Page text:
What Is Games ‘User Experience’ (UX) and How Does It Help?

What is UX?

UX is where the science of the player meets the art of game design.

UX helps make better games.

Why is UX needed? Can’t we just be more thorough?

How does UX help the team?

Why might players not ‘find the fun’ in our game?

  • Teams inevitably become ‘too close’ to their project; they cannot play nor perceive the game as a real player would. This skewed perspective can lead to needless iteration, or simply never recognising where experiential disparities exist.
  • Designing instructions, prompts and ‘onboarding’ non-expert players to your mechanics is difficult because you’re an expert in the game. There is a risk that players ‘don’t get it’, or tutorials becoming heavy-handed.
  • Designing games suitable for players who aren’t like you (such as children, novice or casual players) risks incorrect assumptions about that audience unduly influencing your design discussions. There is a risk you’re making a game for no one.
  • If we try to playtest or observe real players interact with our games, it is very difficult to assess a player’s emotion as they play. This is both in assessing their moment-to-moment feelings, and in considering their engagement over days, weeks, months. Such data is vital to iteration, but is hard-to-obtain without bias, is difficult to analyse, and can be demoralising to the team if it isn’t handled well.
  • Because players are unskilled at rationalising and explaining their emotions, and they won’t appreciate the experiential intent for the game, their verbatim reactions risk diluting or misguiding the project’s intent. Focus groups, or asking people “is this fun, would you buy this?” is not the answer.
  • It never feels like the right time to ‘check’ the player experience: “it is too early to playtest right now!”. This reluctance often results in teams putting off essential feedback-gathering processes until far too late in development. This risks late-flowering flaws being too complex, too expensive, or too far-reaching to address.
  • It is hard to appreciate the bigger picture of a game build once the individual features and components start to come together. Justifying saying NO to features or ideas is incredibly difficult without this big picture view, risking feature-creep.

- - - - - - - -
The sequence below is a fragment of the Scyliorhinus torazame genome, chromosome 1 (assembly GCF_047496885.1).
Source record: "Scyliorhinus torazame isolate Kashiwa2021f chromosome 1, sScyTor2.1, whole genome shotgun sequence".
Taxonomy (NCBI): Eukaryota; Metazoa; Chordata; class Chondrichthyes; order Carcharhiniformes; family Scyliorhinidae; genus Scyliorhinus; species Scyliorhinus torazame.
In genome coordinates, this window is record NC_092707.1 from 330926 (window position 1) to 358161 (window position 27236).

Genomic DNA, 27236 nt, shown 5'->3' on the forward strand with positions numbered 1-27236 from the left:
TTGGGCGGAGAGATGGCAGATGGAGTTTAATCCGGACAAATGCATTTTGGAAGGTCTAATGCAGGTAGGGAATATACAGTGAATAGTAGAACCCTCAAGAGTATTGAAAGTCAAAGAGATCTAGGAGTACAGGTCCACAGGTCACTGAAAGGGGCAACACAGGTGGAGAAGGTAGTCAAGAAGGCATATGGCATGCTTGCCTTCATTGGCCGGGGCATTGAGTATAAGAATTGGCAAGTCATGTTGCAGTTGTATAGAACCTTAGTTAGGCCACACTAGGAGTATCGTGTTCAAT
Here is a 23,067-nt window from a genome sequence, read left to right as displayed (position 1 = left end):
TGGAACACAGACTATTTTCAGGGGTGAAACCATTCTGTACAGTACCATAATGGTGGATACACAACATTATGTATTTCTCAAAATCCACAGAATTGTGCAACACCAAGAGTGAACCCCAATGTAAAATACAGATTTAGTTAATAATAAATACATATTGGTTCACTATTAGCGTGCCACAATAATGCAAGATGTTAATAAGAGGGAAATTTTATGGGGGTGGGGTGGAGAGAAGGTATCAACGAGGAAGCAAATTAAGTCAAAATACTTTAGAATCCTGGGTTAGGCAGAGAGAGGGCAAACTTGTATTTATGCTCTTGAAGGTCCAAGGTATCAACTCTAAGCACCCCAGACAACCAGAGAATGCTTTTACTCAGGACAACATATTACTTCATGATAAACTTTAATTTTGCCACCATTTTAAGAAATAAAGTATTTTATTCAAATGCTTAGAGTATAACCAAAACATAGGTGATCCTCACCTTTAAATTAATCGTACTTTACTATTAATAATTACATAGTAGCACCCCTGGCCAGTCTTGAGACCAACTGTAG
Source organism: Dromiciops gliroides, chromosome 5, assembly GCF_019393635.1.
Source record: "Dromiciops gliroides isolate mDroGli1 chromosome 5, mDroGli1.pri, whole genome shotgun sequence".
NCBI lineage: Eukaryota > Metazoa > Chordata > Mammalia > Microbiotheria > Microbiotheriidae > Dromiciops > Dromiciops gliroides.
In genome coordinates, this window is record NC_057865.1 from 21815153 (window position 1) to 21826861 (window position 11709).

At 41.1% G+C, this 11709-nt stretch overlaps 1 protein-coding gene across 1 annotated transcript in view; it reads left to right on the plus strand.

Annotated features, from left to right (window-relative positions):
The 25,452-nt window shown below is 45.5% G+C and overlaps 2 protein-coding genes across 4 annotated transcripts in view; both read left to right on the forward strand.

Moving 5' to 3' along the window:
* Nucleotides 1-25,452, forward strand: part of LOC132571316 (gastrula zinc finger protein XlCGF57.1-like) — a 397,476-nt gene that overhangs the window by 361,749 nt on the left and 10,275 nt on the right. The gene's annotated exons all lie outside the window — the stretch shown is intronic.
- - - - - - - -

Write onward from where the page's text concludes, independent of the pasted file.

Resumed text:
• Studios can find it hard to balance attention between what the development team consider interesting to make versus what matters most to players, if they lack a confident, player-centric voice in studio leadership.

How can we overcome these issues?

  • …can maintain creative impartiality and objectivity
  • …truly understands how different player audiences perceive, think, and learn
  • …knows means of engaging real players to gather specific, trustworthy feedback
  • …can assess player’s experience with game mechanics both piece-by-piece, and as a holistic whole
  • …can take responsibility for the player-centric process right from the beginning of development
  • User Experience Designer, tasked with visual design, applying player psychology knowhow to support game design
  • Games User Researcher, charged with running playtests and research sessions with real players
  • Data Scientist, who captures player behaviour through game analytics and evaluates for insight
  • UX Leadership, a Director-level voice for player-centrism in process and studio culture

What does UX do, exactly?

OK, we have an idea!

Your player-base is diverse, dynamic, and dissimilar to you.

Where does player feedback fit in?

By trying to break potential UX issues into layers we can start to explore them in isolation.

But what about emotions? Can we measure those too?

Asking loaded, leading or mal-timed questions can lead to ‘bad data’
Players can lack the language, introspection and experience we take for granted in ourselves; teams shouldn’t rely only on players’ verbatim responses to inform design

A Culture of Informed Iteration

What happens if we don’t bother with UX feedback?

Whom should we make responsible for ‘good UX’?

It never feels like the right time to ‘test’ the game, until it is too late…

In Summary

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